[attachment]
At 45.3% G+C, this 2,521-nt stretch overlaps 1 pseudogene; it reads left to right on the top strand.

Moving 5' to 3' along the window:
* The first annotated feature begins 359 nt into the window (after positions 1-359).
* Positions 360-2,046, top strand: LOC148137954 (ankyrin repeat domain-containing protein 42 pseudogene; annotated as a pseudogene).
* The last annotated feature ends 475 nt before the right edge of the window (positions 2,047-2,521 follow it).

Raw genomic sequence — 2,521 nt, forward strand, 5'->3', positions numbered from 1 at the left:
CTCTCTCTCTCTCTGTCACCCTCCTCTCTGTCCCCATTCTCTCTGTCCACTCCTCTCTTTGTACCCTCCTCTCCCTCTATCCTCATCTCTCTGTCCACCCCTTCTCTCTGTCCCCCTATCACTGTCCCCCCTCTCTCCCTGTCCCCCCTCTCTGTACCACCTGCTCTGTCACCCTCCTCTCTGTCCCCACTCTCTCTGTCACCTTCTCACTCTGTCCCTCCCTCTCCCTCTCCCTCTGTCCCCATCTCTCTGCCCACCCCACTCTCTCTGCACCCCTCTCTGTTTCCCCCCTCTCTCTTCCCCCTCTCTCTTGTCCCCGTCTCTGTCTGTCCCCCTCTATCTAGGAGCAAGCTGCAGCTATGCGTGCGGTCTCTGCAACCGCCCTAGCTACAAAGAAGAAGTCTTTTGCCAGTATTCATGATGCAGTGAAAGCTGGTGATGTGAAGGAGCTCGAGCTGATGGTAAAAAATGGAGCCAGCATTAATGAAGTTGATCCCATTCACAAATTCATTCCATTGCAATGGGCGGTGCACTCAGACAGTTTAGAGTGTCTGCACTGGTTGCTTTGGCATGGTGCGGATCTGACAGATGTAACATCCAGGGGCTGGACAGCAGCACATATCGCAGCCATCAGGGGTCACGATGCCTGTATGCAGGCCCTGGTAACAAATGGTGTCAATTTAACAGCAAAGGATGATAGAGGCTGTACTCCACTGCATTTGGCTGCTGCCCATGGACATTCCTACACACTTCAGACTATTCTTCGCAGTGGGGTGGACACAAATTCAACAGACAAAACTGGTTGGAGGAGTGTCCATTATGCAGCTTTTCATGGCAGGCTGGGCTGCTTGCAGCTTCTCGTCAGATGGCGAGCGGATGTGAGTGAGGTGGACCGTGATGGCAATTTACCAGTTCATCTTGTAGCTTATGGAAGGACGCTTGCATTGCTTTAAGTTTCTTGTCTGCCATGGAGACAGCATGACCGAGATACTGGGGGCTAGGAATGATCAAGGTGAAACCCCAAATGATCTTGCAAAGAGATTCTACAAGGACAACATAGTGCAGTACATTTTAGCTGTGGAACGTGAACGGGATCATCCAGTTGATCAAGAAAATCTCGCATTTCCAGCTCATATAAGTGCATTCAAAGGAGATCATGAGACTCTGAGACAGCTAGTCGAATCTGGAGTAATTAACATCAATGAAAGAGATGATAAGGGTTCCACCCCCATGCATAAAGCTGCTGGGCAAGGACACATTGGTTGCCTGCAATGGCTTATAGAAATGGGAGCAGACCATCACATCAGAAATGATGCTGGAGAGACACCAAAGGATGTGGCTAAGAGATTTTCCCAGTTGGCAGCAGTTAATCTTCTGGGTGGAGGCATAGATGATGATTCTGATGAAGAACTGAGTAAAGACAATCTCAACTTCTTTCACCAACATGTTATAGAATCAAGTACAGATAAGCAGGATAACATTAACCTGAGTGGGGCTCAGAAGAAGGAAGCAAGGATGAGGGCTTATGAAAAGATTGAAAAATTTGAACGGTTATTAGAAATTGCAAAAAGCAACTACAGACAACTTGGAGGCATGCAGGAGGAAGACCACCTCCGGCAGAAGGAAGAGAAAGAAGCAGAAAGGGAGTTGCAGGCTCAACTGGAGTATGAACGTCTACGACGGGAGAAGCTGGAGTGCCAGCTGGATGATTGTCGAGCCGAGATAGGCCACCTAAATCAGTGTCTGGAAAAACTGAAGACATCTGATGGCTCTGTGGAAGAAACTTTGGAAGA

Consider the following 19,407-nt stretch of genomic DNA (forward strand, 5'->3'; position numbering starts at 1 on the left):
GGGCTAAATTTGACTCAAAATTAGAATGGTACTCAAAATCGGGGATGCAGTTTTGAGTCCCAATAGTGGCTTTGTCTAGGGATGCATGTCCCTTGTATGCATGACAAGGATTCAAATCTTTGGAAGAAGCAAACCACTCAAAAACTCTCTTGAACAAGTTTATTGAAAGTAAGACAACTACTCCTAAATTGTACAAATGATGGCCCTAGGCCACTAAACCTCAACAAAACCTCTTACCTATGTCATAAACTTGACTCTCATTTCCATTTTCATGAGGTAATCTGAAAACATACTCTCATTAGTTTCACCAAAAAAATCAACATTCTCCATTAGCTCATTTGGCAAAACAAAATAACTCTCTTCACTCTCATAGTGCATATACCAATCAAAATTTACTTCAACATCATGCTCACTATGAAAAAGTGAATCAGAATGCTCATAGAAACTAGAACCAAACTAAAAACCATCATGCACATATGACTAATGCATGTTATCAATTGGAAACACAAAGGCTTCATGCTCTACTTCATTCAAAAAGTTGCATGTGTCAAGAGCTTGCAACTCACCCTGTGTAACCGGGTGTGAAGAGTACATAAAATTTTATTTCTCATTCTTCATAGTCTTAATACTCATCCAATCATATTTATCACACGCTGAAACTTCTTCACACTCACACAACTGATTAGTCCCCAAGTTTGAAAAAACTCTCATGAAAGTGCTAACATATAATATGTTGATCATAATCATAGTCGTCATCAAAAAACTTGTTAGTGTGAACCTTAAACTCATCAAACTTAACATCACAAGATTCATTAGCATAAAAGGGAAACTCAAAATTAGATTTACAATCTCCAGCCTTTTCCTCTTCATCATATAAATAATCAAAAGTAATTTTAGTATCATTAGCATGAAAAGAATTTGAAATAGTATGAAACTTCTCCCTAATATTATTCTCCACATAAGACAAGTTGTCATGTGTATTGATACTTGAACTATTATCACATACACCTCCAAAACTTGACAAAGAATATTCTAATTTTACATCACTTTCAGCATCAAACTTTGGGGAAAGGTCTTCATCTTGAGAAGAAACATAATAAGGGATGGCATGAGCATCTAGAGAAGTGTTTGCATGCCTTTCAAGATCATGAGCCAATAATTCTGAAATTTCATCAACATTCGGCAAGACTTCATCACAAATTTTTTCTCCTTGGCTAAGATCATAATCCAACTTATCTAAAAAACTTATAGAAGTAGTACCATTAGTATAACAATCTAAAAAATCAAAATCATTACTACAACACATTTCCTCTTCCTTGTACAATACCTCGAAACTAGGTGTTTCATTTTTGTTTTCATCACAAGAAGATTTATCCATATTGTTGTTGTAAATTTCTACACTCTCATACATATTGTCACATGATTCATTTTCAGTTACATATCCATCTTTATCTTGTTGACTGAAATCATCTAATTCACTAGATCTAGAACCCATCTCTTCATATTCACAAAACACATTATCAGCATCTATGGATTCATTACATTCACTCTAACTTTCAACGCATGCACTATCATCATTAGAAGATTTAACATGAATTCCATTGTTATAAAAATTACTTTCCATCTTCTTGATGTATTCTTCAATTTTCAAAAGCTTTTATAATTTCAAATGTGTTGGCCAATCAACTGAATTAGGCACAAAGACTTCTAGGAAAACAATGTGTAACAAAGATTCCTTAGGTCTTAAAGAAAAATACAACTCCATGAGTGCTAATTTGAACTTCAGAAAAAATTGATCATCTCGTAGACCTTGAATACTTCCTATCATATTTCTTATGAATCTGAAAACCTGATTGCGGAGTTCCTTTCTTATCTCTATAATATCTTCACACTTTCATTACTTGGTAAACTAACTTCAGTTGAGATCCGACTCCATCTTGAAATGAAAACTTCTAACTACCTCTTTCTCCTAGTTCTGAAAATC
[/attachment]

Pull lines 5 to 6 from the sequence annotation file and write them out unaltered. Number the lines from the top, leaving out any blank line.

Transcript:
* The last annotated feature ends 475 nt before the right edge of the window (positions 2,047-2,521 follow it).

Raw genomic sequence — 2,521 nt, forward strand, 5'->3', positions numbered from 1 at the left: